Over the weekend, I found myself crying over our cat Marmalade’s death, which happened in June 2018. I have cried about this before, but I feel like when I did I hadn’t yet accepted Marmalade’s death very well yet plus wasn’t able to fully acknowledge my feelings because I’ve been busy focusing on the other cats who are now sick themselves. Because of this, it wasn’t the type of crying that resulted in the kind of release that I’ve been needing.
Despite the fact that Patrick has cancer, though, he is hanging in there fairly steadily. Although I am worried about what our future looks like with him, especially since he has a rare form of intestinal lymphoma that doesn’t have a clear prognosis, I feel like my life in terms of taking care of the cats has been pretty stable the last few months. No one has had any emergencies for awhile, meaning that they are on the right food and medications. Also, many of their behavioral issues have been lessening as the four cats grow more and more used to sharing space.
Because of this, I’ve been feeling like I can truly cry about what happened to Marmalade and really feel it. I’ve also been crying about Patrick’s situation too. It feels nice, but at the same time those feelings don’t feel great either.
I am beginning to have more bright spots in my life than I have for a few years. My life has seemed really dark ever since I started working through trauma in June 2015. For some time it has felt to me like I have lost my inner light. It’s been hard, and difficult, too, because I’m actually a pretty positive person, so feeling so negative and angry towards everything and everyone while I work through trauma has rattled me to the core. It’s really shaken me up.
Over the last few weeks, though, I am beginning to feel my own inner light again. I also feel like I’m more positive overall. I basically consider the dark period that I’ve been in a phase of my life that was necessary for me to work through the trauma that I’ve been through and to learn some of the harsh realities about life that my positive self tended to either ignore or just not even notice. So even though it’s been extremely difficult for me to go through this, I believe that it needed to happen for me to be able to truly live life in a balanced and healthy way.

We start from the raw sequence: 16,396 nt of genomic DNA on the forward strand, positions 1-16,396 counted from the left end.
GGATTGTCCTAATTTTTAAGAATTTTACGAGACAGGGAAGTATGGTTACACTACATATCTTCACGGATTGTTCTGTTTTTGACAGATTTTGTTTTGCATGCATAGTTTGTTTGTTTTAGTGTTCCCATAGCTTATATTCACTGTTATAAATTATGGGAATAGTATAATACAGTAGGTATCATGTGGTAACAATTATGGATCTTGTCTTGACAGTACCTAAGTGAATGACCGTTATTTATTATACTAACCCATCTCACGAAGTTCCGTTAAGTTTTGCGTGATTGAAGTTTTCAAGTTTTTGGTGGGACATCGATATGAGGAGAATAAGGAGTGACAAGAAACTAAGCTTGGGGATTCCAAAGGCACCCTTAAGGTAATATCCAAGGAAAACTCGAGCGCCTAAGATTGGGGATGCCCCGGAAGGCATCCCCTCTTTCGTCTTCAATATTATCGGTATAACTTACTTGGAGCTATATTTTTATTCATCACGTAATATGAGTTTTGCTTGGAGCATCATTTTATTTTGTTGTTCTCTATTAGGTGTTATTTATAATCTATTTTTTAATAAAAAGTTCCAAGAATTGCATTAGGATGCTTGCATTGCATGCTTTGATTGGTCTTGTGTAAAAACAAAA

I am still having a number of difficulties, though. Depression seems to impact me pretty much every day, as does PTSD. I find it hard to do the smallest of tasks such as doing the dishes or even taking a shower. Once I start on these chores or activities, I feel okay, but getting myself to do most things takes a lot of work. Writing, though, is one of the aspects of my life where I don’t have to push or convince myself to do it. It seems to be something that I’m always pretty happy to do.
I also figure that some of this lack of motivation arises from the fact that today it seems like I’m practically living in another world than I was a few years ago. I’ve become aware of trauma that I didn’t even know existing, don’t go to AA anymore, and most of my friends and family stopped talking to me when I started talking about abuse in my family and in AA. In both places this is not an acceptable thing to do, and people in both groups reacted by first increasing their abusive behavior towards me to try to silence me, and then when that didn’t work by isolating me. For me, this is a strange new life because I’ve always been in cults and a cult-like family who provided me a false sense about how life was in terms of always giving social support to each other to the extreme, as long as the person needing it was still following group norms. Because of this I had a lot of false notions and expectations about how the world actually works. Thus, for me, I am learning to live life like most people at the age of 37. This is definitely difficult to do.
I do recognize too that although it has been painful to have so many people in my life just leave, it is what I have needed to heal. It is triggering and traumatizing for me to hang out with not just abusers but even the other victims of the abuse that I went through, particularly because none of them but me really seem to be confronting what we went through. It seems as though the other victims are still idolizing the abusers in our family and in not talking to me have taken their sides. This bothered me a lot for some time but I am beginning to accept that is happening. Also, it of course is easier for me now that even the abusers don’t talk to me much because that means that I don’t have to deal with their abuse.
I am learning, too, to tolerate emotions. Also, after being on ADHD medication for about five months or so I am also beginning to actually get control over my mind. Sometimes, I am able to calm my mind down with mindfulness techniques, which I’ve never been able to fully accomplish before, despite the fact that I’ve been using these techniques on and off since 2003 or so. At least I know now why I wasn’t able to fully implement and feel the effects of those techniques in the past.
I understand that today I am grieving over all of these issues and more. Grief is a natural part of not just working through death and loss in one’s life but also in working through trauma, as trauma results in many losses itself. Not everyone understands healing from trauma in this way though, but I do. I feel like I’ve been grieving from trauma and a lot of other issues for a few years now.
Last night I ended up having a breakdown over all of these things and more and must have cried for at least an hour. I did feel release from it, but I also felt embarrassment about it as David was there. I’ve been taught my whole life that crying and showing vulnerability is not okay, so even though crying is uncomfortable for me sometimes, being able to do so is a big step in the right direction for me.
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